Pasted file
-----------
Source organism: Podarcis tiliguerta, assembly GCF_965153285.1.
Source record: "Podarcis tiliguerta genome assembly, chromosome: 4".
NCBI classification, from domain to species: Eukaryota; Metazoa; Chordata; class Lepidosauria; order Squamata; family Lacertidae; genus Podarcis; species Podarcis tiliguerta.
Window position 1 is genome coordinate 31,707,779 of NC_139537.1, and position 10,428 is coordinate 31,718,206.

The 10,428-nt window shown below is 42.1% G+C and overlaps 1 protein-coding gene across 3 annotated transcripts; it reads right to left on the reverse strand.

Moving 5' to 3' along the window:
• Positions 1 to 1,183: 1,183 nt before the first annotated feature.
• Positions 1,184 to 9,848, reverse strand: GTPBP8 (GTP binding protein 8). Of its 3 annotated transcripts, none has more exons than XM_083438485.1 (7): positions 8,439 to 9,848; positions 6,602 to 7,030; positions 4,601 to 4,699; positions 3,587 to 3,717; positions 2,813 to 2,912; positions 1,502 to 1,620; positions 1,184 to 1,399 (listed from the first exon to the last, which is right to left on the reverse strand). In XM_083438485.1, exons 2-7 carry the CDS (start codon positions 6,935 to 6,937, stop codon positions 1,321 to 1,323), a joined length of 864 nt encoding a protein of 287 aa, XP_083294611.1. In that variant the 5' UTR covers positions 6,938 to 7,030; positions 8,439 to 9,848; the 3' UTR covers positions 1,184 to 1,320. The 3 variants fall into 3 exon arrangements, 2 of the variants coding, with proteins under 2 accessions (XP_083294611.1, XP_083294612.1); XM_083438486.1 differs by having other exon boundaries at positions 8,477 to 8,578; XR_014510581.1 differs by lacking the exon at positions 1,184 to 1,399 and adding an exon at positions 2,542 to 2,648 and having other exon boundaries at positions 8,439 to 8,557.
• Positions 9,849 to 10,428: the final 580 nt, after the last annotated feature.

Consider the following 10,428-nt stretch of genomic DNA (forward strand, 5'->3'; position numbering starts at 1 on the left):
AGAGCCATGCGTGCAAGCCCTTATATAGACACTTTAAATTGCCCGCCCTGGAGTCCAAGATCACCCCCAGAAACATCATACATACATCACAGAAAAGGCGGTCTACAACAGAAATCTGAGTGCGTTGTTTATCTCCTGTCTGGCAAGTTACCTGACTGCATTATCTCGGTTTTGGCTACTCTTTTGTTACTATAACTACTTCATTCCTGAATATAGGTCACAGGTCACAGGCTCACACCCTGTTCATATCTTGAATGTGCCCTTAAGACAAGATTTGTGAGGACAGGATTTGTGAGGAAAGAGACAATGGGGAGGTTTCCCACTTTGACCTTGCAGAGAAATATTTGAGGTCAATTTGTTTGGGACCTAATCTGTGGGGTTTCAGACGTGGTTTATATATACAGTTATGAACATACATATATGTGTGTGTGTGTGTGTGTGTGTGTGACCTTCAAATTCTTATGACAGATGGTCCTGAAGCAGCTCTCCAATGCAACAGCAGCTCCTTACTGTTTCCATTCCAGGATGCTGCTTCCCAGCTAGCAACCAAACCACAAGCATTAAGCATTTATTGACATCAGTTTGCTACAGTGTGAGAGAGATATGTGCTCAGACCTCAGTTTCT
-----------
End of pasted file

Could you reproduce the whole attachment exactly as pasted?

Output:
Source organism: Podarcis tiliguerta, assembly GCF_965153285.1.
Source record: "Podarcis tiliguerta genome assembly, chromosome: 4".
NCBI classification, from domain to species: Eukaryota; Metazoa; Chordata; class Lepidosauria; order Squamata; family Lacertidae; genus Podarcis; species Podarcis tiliguerta.
Window position 1 is genome coordinate 31,707,779 of NC_139537.1, and position 10,428 is coordinate 31,718,206.

The 10,428-nt window shown below is 42.1% G+C and overlaps 1 protein-coding gene across 3 annotated transcripts; it reads right to left on the reverse strand.

Moving 5' to 3' along the window:
• Positions 1 to 1,183: 1,183 nt before the first annotated feature.
• Positions 1,184 to 9,848, reverse strand: GTPBP8 (GTP binding protein 8). Of its 3 annotated transcripts, none has more exons than XM_083438485.1 (7): positions 8,439 to 9,848; positions 6,602 to 7,030; positions 4,601 to 4,699; positions 3,587 to 3,717; positions 2,813 to 2,912; positions 1,502 to 1,620; positions 1,184 to 1,399 (listed from the first exon to the last, which is right to left on the reverse strand). In XM_083438485.1, exons 2-7 carry the CDS (start codon positions 6,935 to 6,937, stop codon positions 1,321 to 1,323), a joined length of 864 nt encoding a protein of 287 aa, XP_083294611.1. In that variant the 5' UTR covers positions 6,938 to 7,030; positions 8,439 to 9,848; the 3' UTR covers positions 1,184 to 1,320. The 3 variants fall into 3 exon arrangements, 2 of the variants coding, with proteins under 2 accessions (XP_083294611.1, XP_083294612.1); XM_083438486.1 differs by having other exon boundaries at positions 8,477 to 8,578; XR_014510581.1 differs by lacking the exon at positions 1,184 to 1,399 and adding an exon at positions 2,542 to 2,648 and having other exon boundaries at positions 8,439 to 8,557.
• Positions 9,849 to 10,428: the final 580 nt, after the last annotated feature.

Consider the following 10,428-nt stretch of genomic DNA (forward strand, 5'->3'; position numbering starts at 1 on the left):
AGAGCCATGCGTGCAAGCCCTTATATAGACACTTTAAATTGCCCGCCCTGGAGTCCAAGATCACCCCCAGAAACATCATACATACATCACAGAAAAGGCGGTCTACAACAGAAATCTGAGTGCGTTGTTTATCTCCTGTCTGGCAAGTTACCTGACTGCATTATCTCGGTTTTGGCTACTCTTTTGTTACTATAACTACTTCATTCCTGAATATAGGTCACAGGTCACAGGCTCACACCCTGTTCATATCTTGAATGTGCCCTTAAGACAAGATTTGTGAGGACAGGATTTGTGAGGAAAGAGACAATGGGGAGGTTTCCCACTTTGACCTTGCAGAGAAATATTTGAGGTCAATTTGTTTGGGACCTAATCTGTGGGGTTTCAGACGTGGTTTATATATACAGTTATGAACATACATATATGTGTGTGTGTGTGTGTGTGTGTGTGACCTTCAAATTCTTATGACAGATGGTCCTGAAGCAGCTCTCCAATGCAACAGCAGCTCCTTACTGTTTCCATTCCAGGATGCTGCTTCCCAGCTAGCAACCAAACCACAAGCATTAAGCATTTATTGACATCAGTTTGCTACAGTGTGAGAGAGATATGTGCTCAGACCTCAGTTTCT